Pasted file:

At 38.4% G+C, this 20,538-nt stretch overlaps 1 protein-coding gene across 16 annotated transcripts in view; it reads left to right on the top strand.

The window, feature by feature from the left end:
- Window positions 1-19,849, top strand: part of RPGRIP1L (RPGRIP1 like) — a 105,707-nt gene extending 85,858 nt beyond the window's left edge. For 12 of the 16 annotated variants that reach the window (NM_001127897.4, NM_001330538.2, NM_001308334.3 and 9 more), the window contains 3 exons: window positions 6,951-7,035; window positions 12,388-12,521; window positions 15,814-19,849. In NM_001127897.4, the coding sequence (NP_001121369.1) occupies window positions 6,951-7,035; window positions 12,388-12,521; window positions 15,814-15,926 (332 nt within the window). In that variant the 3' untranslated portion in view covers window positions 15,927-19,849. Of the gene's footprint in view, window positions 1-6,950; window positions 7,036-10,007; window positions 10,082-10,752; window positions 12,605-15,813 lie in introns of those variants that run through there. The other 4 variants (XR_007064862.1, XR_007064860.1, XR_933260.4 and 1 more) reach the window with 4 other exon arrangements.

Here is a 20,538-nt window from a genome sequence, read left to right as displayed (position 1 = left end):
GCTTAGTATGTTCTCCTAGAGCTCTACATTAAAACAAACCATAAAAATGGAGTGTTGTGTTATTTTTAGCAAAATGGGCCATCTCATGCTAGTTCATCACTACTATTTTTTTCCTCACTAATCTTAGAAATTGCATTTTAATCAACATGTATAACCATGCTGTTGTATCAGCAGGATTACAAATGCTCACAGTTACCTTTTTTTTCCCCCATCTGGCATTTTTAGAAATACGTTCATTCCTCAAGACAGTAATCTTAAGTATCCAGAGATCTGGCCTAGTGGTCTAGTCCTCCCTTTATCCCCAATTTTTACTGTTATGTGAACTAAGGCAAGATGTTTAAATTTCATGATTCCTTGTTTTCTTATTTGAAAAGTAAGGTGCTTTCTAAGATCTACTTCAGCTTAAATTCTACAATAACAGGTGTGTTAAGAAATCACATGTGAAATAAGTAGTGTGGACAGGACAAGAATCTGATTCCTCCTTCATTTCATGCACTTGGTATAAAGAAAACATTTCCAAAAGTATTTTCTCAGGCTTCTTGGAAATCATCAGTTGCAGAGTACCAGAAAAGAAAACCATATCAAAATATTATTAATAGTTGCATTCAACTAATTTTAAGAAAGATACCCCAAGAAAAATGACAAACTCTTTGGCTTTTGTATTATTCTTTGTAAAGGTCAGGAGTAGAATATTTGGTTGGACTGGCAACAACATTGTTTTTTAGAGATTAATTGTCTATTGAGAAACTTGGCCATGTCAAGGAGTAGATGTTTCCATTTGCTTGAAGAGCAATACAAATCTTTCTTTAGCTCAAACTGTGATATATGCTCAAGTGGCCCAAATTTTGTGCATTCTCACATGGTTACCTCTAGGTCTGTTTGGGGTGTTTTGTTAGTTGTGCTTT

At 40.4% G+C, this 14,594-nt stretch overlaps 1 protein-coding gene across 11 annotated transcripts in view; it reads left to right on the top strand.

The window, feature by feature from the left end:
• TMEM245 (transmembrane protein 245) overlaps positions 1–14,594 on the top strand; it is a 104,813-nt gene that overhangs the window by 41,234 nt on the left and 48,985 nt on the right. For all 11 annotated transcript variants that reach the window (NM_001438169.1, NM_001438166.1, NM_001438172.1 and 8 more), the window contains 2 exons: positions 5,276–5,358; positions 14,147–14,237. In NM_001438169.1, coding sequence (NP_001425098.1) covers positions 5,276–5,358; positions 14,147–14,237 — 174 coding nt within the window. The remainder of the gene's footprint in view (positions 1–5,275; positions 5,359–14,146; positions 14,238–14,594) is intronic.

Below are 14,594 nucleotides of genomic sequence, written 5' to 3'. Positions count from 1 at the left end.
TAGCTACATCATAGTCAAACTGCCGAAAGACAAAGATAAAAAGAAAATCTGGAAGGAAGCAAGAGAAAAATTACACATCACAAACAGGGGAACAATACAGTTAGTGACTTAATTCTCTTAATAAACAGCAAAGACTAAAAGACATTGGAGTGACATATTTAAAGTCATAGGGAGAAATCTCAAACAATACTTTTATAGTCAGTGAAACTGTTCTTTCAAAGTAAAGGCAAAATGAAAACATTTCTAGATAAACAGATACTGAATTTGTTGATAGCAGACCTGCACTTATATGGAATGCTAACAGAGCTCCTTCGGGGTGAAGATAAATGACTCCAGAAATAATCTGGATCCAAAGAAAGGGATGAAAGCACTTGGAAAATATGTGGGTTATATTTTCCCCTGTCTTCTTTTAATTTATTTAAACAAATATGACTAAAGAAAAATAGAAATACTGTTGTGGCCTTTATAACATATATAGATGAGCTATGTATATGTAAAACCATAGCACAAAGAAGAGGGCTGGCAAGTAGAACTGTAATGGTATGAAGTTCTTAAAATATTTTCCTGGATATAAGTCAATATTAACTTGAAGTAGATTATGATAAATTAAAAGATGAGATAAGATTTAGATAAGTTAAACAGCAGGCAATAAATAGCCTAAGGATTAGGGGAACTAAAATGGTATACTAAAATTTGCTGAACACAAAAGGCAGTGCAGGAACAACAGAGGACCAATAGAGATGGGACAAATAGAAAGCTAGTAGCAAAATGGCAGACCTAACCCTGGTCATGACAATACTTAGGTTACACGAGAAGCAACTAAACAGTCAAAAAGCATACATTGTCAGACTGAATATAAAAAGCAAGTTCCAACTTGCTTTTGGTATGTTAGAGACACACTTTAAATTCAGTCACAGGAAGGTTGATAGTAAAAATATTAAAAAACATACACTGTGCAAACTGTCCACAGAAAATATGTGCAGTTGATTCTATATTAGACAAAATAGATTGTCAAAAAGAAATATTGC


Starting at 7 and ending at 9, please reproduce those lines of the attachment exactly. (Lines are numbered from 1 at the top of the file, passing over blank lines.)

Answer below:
The window, feature by feature from the left end:
• TMEM245 (transmembrane protein 245) overlaps positions 1–14,594 on the top strand; it is a 104,813-nt gene that overhangs the window by 41,234 nt on the left and 48,985 nt on the right. For all 11 annotated transcript variants that reach the window (NM_001438169.1, NM_001438166.1, NM_001438172.1 and 8 more), the window contains 2 exons: positions 5,276–5,358; positions 14,147–14,237. In NM_001438169.1, coding sequence (NP_001425098.1) covers positions 5,276–5,358; positions 14,147–14,237 — 174 coding nt within the window. The remainder of the gene's footprint in view (positions 1–5,275; positions 5,359–14,146; positions 14,238–14,594) is intronic.

Below are 14,594 nucleotides of genomic sequence, written 5' to 3'. Positions count from 1 at the left end.